Thursday, July 20, 2006

Two In Two Days

It must be something in the water.

This is the second local story, in just two days, on the subject of the increasing number of women owning guns and getting involved with recreational shooting. And, this one's refreshingly void of any anti-gun propaganda - cut n' pasted from some Brady Center press release - being passed off as legitimate journalism.

From (7/19/06):

Boston Women Empowered By Pulling The Trigger

(CBS4) BOSTON When it comes to gun ownership, women are a growing market. You don't have to look any further than Boston to find out why.

It's the fourth Friday of the month, and as gunshots ring out, members of the Second Amendment Sisters are practicing at the Boston Gun and Rifle Association. They're target shooting with handguns. Why? "It's fun, it's empowering," says Jacqueline Scott.

"Empowering" women? How dare they? Why, everyone knows women should be rendered weak and powerless, and that any choices to be made pertaining to the preservation and well-being of their bodies should be made for them by high-ranking, male government officials.

Well, that's Mayor Menino's take on this subject matter, anyway, for women "lucky" enough to be living under his authority.

Katherine DeSilva says "More women are living alone now. They want to have a firearm in their home." Deborah Spence adds, "I actually find it relaxing. There's also a great camaraderie."

Lynne Roberts is the coordinator for Second Amendment Sisters, which organizes shoots for women in Boston and in Braintree. She says membership is booming. "When I started here four years ago I had maybe 12 or 15 members on an email list. Now there's 200," says Roberts.

" person at a time." ~ KdT

Women's interest in shooting is growing across the country. According to the National Sporting Goods Association, in 1995 there were 2.7-million women involved in target shooting. Last year that number was five-million. Why are more women using guns?

Compensation, no doubt, for their small...ummm...never mind.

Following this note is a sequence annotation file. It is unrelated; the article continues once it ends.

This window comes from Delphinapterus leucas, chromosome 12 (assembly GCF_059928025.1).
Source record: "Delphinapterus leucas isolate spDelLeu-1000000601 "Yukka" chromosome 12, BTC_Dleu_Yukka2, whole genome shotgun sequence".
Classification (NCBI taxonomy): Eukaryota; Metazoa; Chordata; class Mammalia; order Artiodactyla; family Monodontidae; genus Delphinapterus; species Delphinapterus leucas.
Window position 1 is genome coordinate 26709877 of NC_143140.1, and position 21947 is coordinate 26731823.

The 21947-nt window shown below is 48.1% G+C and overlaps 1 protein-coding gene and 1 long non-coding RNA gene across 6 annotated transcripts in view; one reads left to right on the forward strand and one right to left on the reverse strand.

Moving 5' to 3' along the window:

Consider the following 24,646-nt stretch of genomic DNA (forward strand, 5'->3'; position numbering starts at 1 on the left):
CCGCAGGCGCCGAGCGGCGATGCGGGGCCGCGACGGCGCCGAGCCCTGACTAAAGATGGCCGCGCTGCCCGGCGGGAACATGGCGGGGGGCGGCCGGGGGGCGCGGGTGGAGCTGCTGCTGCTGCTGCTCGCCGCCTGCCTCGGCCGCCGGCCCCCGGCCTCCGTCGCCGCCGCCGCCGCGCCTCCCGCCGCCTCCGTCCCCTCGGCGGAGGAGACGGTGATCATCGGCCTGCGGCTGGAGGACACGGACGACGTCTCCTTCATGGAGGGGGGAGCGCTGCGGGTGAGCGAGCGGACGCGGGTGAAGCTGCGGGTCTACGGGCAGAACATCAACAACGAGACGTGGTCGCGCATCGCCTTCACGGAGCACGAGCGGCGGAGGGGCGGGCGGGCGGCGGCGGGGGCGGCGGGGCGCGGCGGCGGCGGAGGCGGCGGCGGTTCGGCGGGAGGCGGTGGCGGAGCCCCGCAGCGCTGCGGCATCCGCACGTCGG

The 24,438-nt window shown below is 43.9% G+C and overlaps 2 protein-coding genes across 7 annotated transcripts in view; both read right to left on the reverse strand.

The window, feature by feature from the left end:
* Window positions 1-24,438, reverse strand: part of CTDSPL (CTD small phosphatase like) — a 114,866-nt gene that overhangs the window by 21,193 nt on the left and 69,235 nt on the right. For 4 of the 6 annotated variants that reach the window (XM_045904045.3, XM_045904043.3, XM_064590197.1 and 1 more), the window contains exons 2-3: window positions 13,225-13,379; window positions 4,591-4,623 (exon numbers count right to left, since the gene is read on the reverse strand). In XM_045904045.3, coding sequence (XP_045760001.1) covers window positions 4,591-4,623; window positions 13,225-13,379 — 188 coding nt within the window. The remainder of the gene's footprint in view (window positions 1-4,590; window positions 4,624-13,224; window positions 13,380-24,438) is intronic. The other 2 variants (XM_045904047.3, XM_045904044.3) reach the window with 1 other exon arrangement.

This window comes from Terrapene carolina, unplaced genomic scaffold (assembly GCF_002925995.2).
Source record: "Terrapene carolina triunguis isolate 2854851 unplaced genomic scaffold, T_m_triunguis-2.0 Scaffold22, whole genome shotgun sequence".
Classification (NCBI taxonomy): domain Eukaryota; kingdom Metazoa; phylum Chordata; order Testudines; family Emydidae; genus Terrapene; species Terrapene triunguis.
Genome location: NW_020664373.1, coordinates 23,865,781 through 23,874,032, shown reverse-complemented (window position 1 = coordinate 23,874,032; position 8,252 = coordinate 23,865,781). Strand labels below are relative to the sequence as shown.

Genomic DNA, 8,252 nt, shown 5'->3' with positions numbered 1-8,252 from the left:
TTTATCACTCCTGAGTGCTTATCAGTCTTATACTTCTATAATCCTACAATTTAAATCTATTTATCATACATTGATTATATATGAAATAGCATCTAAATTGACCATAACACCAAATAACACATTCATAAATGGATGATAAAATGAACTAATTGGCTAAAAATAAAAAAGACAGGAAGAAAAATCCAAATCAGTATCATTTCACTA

Reasons range from self defense and sporting fun to a sense of empowerment.


And, there lies the big difference between this piece and the one the Boston Globe ran on Tuesday of this week - the recognition of the concept of LEGAL, ARMED SELF DEFENSE.

The Boston Globe is known to trot out what appears to be a pro-gun article from time to time, but upon closer examination, you'll find they're always centered around the belief that guns are OK, as long as they're to be used only for target shooting, at a government-regulated shooting facility, where they can be checked out by the proletariat, like library books, for use on the premises.

It's all part of that whole "individualism vs. collectivism" thing that lots of folks 'round here can't quite get their heads around.

In other words, don't hold your breath waiting for the Globe to print anything that could be interpreted as being supportive of the rights of individuals to actually own and carry firearms for the purpose of personal protection.

You want to go duck hunting with a break-action shotgun? Senator Kerry gives you his blessing. You want to go to a local pistol range and do a little target shooting? That's OK with the friendly folks at the Boston Globe. It's what they call being supportive of your second amendment rights.

And an industry is growing up around it. They have their own magazine called "Women And Guns" with a growing circulation, manufacturers are making firearms to fit smaller hands, women's shooting apparel is popular, and the National Rifle Association sponsors a national program called "Women On Target" organizing shoots for women at gun clubs.

At the Boston club every session begins with safety instruction, even if a woman is an experienced shooter. For first timers the instruction session is longer and more detailed. However, some gun control advocates are not at all happy with the growth in gun interest saying that more guns lead to more accidents and more gun use.

Well, if the gun-grabbers are happy, chances are I'm not. So, I'll be scoring this one as a win for the good guys. And as to their brilliant claim that "more guns" lead to "more gun use", well, I would certainly hope so.

But most of the women at the Boston session bristle at that. According to Katherine DeSilva, "If you take it seriously it's not a dangerous piece of equipment to have. I think a car is much more dangerous."


Top-10 Causes of Unintentional Deaths, 2003:

#1 Motor Vehicle Traffic 43,180
#2 Poisoning 19,431
#3 Fall 17,214
#4 Unspecified 6,610
#5 Suffocation 4,959
#6 Fire/burn 3,421
#7 Drowning 3,218
#8 Other Land Transport 1,542
#9 Natural/Environment 1,387
#10 Other Spec., classifiable 1,384

But what about those evil guns? Why, their sole purpose is to kill people in as efficient a manner as possible. It's what they were designed to do.

#15 Firearms 730


- CBS Channel 4 video here.